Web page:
In 1999 the Indian government had not sanctioned money for sheds in one of the depots, so the ammunition was lying in the open, grassy fields. Instead of paying someone to cut the grass, the practice was that the grass was sold at an auctioned price. As is common, the local farmer/contractors form a cartel to keep the bid amounts low and work out among themselves how to share the money saved.
The local audit officer had placed an objection on the depot for selling the grass in the previous auction at a low contract price. So when the tender bids for the next sale of grass were opened, the bids were even lower. So the Commander of the depot ordered re-tendering to avoid further objections by the local audit officer who can get very petty. In the meantime the grass had grown quite high and was dried up by the sun. It subsequently caught fire and hundreds of crores worth of ammunition was lost. The Commander felt that this was acceptable to auditor rather than the loss of a few thousand rupees by way of contract negotiations with local farmers.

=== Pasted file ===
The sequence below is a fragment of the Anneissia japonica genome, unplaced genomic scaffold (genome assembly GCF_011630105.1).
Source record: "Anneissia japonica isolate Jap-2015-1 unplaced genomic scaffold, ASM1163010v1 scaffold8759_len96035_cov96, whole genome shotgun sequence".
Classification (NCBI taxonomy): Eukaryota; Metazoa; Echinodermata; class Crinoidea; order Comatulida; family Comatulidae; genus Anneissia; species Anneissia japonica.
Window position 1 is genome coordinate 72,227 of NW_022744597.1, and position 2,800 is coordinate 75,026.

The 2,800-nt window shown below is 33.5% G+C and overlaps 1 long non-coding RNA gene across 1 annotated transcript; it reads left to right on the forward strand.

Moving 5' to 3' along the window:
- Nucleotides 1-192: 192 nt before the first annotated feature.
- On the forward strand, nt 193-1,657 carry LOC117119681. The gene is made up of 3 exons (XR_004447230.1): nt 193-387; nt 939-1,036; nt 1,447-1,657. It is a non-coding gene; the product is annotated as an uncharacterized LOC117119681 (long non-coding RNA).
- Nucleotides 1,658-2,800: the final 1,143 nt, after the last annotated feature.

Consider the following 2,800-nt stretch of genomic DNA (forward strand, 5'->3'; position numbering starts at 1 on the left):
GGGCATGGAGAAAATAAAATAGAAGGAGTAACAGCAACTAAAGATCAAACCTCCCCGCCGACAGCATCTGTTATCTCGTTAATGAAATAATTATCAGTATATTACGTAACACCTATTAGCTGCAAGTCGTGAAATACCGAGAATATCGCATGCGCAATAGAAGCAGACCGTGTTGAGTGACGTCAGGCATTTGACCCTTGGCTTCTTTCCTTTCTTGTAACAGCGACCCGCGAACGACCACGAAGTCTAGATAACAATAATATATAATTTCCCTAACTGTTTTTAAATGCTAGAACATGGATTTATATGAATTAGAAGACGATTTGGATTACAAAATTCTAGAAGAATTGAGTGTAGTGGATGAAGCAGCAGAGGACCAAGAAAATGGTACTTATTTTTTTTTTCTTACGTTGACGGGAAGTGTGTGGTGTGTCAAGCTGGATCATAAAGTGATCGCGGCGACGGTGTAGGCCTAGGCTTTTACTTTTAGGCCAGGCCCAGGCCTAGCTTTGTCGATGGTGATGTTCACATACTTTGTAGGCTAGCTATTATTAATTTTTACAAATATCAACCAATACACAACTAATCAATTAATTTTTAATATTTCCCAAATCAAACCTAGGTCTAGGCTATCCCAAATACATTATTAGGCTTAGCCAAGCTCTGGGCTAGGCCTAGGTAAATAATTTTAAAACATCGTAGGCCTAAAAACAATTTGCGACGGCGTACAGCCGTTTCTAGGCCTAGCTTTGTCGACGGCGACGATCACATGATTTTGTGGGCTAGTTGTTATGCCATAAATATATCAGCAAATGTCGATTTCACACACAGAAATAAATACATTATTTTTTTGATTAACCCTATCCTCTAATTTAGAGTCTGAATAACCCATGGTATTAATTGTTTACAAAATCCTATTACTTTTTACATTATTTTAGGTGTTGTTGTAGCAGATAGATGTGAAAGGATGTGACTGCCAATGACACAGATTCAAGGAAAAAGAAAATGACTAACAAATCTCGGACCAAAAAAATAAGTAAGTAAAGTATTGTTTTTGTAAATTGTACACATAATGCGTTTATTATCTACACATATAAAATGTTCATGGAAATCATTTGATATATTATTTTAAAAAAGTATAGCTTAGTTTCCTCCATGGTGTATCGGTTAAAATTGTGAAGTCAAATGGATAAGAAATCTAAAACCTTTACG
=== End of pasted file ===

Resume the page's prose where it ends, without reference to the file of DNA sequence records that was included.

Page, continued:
In a similar incident in 2007 , two Army personnel died and the Police had to evacuate villagers within a 30km radius when an ammunition dump caught fire.Think the government would have learnt their lesson then? Apparently not. The Defense Minister admitted in front of the parliament today that about 85,000 MT of ammunition was still lying in the open or in temporary shelters.
(Photo - From Bob Fagelson's collection, the ammo dump at Kanchrapara, circa 1946)
-- Manu Sood, editor, 8ak - Indian Defence News